Nature In 'Walden' By Henry David Thoreau
In “Walden”, Henry David Thoreau recounts his time living on his own in the wild. He moved into the woods with only the bare necessities as a sort of personal experiment, but also to assure himself that he wouldn’t die without ever living. He was immediately attracted to the Howell farm because of “its complete retirement”. Thoreau’s yearning for nature is parallel to Ishmael’s longing to go out to sea in “Moby Dick”. For both, it was was a necessary action to live more fully, implying that they recognised the reverence of nature; that it benefits us in ways other than the material things we can take from it. Nature can make our lives more meaningful in …show more content…
He knows his life is finite, or shallow, but that nature exists forever without humans. Nature is more than us in every way, but we can be a part of it. Thoreau left the woods after his second year there because he had several more lives to live, and he couldn’t “spare any more time for that one”. He states that the experiment taught him that by charging forward confidently in the direction of your dreams, you will become successful. This almost contradicts with a following direction that reads “however mean your life is, meet it and live it; do not shun it and call it hard times”. There he seems to be saying accept the life you are living, which is different than to take charge and make your dreams come true.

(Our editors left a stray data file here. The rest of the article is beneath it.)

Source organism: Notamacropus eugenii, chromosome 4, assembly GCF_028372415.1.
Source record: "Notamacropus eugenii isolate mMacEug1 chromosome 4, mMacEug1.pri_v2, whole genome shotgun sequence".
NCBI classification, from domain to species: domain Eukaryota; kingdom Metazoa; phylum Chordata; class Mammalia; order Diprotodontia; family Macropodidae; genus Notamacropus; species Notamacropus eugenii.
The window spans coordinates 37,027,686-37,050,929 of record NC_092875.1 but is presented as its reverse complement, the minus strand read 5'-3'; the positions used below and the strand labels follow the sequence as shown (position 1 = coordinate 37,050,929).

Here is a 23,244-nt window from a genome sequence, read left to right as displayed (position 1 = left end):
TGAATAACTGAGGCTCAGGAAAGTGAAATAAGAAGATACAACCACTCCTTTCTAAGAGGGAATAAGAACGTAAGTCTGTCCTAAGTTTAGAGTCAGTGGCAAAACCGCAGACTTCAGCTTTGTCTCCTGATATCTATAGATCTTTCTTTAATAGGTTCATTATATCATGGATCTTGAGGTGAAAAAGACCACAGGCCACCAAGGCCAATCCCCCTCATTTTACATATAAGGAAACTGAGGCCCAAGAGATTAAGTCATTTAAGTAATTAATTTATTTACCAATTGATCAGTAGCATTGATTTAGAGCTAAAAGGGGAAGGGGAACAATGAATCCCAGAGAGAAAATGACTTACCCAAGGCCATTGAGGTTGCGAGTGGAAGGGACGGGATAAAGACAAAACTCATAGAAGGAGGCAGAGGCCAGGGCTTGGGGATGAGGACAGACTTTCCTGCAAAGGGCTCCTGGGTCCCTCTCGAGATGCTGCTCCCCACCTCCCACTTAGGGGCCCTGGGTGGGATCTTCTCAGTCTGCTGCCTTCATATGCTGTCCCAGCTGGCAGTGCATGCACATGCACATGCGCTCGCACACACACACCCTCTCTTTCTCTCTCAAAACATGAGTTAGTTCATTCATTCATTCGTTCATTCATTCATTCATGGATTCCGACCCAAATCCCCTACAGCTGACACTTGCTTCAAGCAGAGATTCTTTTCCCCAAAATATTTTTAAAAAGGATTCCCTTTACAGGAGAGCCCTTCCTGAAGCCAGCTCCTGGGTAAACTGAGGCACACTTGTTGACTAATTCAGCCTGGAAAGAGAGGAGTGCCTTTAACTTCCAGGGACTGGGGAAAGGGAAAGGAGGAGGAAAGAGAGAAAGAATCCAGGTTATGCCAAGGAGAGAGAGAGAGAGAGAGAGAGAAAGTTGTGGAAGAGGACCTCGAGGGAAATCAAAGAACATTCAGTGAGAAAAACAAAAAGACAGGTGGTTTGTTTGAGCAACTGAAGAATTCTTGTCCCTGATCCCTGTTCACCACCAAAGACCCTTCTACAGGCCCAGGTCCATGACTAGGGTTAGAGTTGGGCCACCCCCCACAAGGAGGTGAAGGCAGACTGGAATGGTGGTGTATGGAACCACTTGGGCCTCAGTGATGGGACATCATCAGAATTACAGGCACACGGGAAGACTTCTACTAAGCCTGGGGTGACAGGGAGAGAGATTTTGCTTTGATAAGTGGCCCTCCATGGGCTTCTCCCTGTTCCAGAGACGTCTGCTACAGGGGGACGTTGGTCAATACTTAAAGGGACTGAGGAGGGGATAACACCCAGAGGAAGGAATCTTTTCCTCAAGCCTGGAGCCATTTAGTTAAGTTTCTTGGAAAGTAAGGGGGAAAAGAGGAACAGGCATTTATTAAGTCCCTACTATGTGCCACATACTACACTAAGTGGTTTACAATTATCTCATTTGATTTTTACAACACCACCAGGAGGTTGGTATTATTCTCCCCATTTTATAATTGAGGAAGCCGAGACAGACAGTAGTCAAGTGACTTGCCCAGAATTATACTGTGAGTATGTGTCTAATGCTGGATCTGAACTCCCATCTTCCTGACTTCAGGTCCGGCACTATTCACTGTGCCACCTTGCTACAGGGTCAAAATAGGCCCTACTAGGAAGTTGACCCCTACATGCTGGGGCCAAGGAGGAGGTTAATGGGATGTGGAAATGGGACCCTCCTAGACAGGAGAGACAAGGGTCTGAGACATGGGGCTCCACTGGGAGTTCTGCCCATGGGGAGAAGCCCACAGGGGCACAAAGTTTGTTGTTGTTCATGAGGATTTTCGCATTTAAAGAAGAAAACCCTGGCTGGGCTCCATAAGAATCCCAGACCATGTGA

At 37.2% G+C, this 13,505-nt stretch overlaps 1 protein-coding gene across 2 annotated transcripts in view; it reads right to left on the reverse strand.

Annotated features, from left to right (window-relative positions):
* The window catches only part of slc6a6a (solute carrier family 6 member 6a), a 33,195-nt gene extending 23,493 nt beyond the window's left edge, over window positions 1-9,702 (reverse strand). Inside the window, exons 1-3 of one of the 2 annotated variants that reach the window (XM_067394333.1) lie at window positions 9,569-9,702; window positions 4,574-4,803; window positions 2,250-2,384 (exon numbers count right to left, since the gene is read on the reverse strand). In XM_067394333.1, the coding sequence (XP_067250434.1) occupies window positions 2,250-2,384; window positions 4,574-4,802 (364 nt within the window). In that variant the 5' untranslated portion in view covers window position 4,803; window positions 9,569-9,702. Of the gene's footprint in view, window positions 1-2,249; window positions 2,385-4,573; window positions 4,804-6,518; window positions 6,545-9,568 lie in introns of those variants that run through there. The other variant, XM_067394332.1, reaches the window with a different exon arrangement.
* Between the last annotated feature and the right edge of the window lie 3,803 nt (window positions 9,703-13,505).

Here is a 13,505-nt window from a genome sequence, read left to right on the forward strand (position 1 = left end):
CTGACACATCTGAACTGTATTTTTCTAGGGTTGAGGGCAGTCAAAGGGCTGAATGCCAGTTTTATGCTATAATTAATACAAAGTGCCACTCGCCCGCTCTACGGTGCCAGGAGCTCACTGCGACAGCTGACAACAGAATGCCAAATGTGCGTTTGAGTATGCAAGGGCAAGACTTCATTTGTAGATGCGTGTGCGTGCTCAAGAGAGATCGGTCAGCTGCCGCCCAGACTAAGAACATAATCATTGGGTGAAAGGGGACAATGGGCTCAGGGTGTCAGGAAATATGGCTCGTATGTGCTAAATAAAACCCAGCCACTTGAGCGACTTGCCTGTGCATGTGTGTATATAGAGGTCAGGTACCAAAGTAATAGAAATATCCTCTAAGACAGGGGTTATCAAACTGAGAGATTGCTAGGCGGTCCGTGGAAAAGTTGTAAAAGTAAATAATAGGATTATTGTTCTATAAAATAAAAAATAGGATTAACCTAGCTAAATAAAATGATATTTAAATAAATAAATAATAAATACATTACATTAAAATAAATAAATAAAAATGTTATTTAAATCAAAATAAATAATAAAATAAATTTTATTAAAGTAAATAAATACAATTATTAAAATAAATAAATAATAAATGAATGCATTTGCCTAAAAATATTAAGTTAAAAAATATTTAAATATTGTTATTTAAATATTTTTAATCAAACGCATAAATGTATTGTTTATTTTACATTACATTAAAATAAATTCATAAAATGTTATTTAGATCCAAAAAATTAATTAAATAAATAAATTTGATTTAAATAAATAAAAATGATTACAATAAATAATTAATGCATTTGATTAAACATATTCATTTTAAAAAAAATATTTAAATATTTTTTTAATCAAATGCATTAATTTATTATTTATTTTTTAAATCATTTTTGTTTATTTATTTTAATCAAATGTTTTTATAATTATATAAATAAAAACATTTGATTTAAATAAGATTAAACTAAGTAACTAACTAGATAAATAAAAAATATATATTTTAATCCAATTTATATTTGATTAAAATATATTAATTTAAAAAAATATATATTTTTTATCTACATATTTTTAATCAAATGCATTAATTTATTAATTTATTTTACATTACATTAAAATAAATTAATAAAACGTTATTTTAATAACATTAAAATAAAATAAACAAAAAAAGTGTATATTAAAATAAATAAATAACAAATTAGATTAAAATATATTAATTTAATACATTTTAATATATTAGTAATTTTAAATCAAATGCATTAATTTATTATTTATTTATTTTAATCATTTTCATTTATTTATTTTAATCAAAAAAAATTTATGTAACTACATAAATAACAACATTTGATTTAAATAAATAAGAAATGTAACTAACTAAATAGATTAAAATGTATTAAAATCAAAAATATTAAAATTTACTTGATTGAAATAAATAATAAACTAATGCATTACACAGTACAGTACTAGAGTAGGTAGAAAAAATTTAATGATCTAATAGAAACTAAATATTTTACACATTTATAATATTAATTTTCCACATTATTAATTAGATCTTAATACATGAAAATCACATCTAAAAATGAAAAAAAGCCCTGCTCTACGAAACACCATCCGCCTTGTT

Ralph Waldo Emerson speculates particularly on the importance of yourself, or your inner soul. He believes that man is free to act for himself, and should act for himself. Even though he knew it was important to trust in others, he theorized that a man’s soul is the first and foremost place that trust should be put into. “Trust thyself: every heart vibrates to that iron